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Asir National Park
This park covers some 450,000ha (over 1 million acres) from the southern Red Sea coast to the desert areas east of the mountains. It's a conglomeration of small parks rather than one big one. Each of the individual parks has a free camping ground/picnic area, though the campgrounds have no facilities. You'll need a car to get to and around the park.The park has two main parts: mountains in the north-west and plains in the south-east - the mountains are arguably the most interesting. Al-Soudah, near the summit of Saudi Arabia's highest mountain - the 2910m (9544ft) Jebel Sawdah - is the most amazing part of the park. The park visitors' centre is a great introduction to Asir, but is only open to families. It's got a scale model of the park and a good observation deck.The nearby town of Abha is also worth a visit. Its relatively cool weather, forested hills and striking mountain scenery have made it a very popular weekend resort (which means it can be very crowded during summer). There's not much to see here - most visitors just wander around, gazing at the view and enjoying the weather, or head out to the national park. The Shada Palace is the main attraction. Built in 1927, this traditional palace was turned into a museum in 1987, and includes restored rooms and exhibits of regional handicrafts and household goods.
Domat Al-Jandal, in the north-east of the country, is one of the kingdom's little-known gems. This modest town boasts two of the country's most interesting antiquities - the ruined Qasr Marid and the still-in-use Mosque of Omar. The fortress of Qasr Marid was built in Nabataean times, and maintained its importance due to the town's strategic spot on several trading routes. The Mosque of Omar is one of the oldest in the kingdom, and is said to have been founded in the mid-seventh century. Because it's still in use, it has been extensively renovated over the centuries, but this also means non-Muslims can't enter the building.The Jof Regional Museum is the best place to begin your tour of Domat Al-Jandal. It opens with exhibits on the age and geology of the earth and includes displays on the country's plants and animals, the development of Arabic script and the domestication of the camel. There are also several displays focusing on Domat Al-Jandal. It's best to have your own car to get to Domat Al-Jandal.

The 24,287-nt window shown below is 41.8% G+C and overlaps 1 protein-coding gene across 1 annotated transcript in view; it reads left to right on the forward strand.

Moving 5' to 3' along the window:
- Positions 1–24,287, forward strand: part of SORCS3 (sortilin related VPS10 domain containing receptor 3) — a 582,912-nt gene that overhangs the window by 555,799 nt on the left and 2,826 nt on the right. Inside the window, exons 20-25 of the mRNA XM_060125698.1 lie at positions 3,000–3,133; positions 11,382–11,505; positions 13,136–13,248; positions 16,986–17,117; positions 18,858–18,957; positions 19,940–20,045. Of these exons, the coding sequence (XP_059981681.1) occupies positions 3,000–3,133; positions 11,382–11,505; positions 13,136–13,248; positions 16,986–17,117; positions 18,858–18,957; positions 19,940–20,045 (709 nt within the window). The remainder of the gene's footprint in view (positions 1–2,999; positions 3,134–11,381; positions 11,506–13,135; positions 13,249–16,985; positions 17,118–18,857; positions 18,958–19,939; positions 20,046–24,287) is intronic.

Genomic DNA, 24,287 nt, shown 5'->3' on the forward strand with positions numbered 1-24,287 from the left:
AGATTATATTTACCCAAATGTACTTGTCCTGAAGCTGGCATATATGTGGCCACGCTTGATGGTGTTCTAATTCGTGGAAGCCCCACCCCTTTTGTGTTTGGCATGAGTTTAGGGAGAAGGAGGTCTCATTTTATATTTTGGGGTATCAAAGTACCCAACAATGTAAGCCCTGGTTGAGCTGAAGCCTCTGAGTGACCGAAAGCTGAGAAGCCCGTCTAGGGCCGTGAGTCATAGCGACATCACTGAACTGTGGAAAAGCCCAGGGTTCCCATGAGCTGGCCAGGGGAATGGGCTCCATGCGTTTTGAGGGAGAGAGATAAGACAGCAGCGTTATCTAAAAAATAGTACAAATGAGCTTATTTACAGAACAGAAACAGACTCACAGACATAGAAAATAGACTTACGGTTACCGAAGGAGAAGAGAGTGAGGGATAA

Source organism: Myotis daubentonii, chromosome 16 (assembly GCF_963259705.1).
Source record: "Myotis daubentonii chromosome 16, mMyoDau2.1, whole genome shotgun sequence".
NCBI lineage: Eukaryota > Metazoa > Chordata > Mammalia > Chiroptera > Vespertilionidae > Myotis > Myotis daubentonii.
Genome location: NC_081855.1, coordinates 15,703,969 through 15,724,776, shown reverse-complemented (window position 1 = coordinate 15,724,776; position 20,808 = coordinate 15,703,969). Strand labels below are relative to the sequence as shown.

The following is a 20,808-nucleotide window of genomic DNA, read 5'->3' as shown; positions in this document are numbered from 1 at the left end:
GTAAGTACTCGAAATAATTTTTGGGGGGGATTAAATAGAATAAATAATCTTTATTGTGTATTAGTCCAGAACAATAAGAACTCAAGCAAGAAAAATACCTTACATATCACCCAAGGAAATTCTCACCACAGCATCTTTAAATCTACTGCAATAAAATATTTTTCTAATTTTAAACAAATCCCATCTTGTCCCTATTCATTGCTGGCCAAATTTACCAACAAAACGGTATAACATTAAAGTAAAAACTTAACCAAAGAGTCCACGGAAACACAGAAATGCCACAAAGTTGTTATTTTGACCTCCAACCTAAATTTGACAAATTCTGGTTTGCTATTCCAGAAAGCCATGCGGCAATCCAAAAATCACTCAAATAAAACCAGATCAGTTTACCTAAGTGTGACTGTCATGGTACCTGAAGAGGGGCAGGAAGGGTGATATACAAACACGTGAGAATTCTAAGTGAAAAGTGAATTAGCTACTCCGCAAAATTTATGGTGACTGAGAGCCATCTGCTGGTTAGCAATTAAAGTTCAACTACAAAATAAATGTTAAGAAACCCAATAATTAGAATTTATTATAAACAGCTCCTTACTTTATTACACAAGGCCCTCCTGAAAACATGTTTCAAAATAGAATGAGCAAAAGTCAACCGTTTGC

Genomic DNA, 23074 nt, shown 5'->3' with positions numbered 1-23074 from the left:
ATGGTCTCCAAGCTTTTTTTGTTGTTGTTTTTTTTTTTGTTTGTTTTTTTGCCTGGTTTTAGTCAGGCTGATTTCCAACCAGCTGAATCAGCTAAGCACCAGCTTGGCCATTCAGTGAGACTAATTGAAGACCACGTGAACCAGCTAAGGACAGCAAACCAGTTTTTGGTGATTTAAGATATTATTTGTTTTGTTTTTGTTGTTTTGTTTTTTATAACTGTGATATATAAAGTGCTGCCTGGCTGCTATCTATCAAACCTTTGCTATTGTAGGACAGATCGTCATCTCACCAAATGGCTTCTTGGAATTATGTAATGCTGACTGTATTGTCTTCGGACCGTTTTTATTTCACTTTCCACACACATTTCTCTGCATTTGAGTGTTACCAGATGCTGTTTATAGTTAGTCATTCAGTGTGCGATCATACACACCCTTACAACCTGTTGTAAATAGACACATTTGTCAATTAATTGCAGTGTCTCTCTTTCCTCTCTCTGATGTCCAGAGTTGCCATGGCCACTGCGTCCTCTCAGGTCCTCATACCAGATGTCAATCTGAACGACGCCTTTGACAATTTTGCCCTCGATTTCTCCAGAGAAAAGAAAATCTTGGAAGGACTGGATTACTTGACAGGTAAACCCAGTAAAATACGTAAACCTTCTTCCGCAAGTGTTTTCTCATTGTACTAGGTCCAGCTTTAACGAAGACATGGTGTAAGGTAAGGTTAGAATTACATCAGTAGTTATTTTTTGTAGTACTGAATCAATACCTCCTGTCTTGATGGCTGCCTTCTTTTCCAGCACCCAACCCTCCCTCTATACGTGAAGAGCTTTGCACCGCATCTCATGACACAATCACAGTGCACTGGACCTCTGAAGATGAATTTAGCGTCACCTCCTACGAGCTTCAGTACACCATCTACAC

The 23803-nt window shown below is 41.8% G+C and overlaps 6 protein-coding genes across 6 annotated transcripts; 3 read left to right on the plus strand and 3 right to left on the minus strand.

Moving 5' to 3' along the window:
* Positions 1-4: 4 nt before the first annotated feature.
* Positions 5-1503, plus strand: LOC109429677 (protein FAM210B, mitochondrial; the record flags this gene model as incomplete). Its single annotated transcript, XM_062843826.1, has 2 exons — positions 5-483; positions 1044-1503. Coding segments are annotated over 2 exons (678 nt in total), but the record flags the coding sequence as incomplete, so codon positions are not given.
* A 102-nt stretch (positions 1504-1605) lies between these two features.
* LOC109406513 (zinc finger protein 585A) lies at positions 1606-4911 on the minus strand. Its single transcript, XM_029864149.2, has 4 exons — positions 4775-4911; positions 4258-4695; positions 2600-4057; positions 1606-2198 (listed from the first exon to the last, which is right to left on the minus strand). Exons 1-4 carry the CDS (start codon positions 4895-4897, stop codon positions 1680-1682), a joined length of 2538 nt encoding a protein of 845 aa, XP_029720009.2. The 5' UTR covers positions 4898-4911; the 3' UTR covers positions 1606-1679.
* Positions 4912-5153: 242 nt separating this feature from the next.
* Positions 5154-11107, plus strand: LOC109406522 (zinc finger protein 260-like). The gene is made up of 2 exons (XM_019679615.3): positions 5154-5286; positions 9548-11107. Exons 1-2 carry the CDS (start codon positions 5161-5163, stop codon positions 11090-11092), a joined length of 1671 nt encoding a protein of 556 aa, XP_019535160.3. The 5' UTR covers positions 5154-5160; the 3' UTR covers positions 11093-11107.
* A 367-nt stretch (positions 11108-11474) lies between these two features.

This windswept plain in the far north-west of the country is one of the most compelling places in Saudi Arabia, and the spectacular rock tombs here are the kingdom's most famous archeological site. Most of them were carved between 100 BC and 100 AD, when Madain Salah was the second most important Nabatean kingdom after Petra (now in Jordan). The tombs were 'discovered' in the 1880s by Charles Doughty - you can read all about it in his Travels in Arabia Deserta.Although Madain Salah's tombs are less spectacular than those at Petra, they're much better preserved - the rock here is harder and less prone to water damage. Be sure to see Qasr Farid, the largest tomb at Madain Salah. It is carved from a single large outcrop of rock standing alone in the desert. The Diwan, or meeting room, is carved into a hillside and would probably have been used as a cult site. Qasr al-Bint, the Girl's Palace (yes, that's where the word comes from), is a whole group of tombs carved into an outcrop of rock.You really need a vehicle to get around Madain Salah, as the distances are large and the heat extreme. You might want to take an organised tour, as it's pretty difficult to get to the site - these go from both Medina and Riyadh. If you want to get there off your own bat, it's about 330km (205mi) north of Medina - many of the roads aren't signposted.
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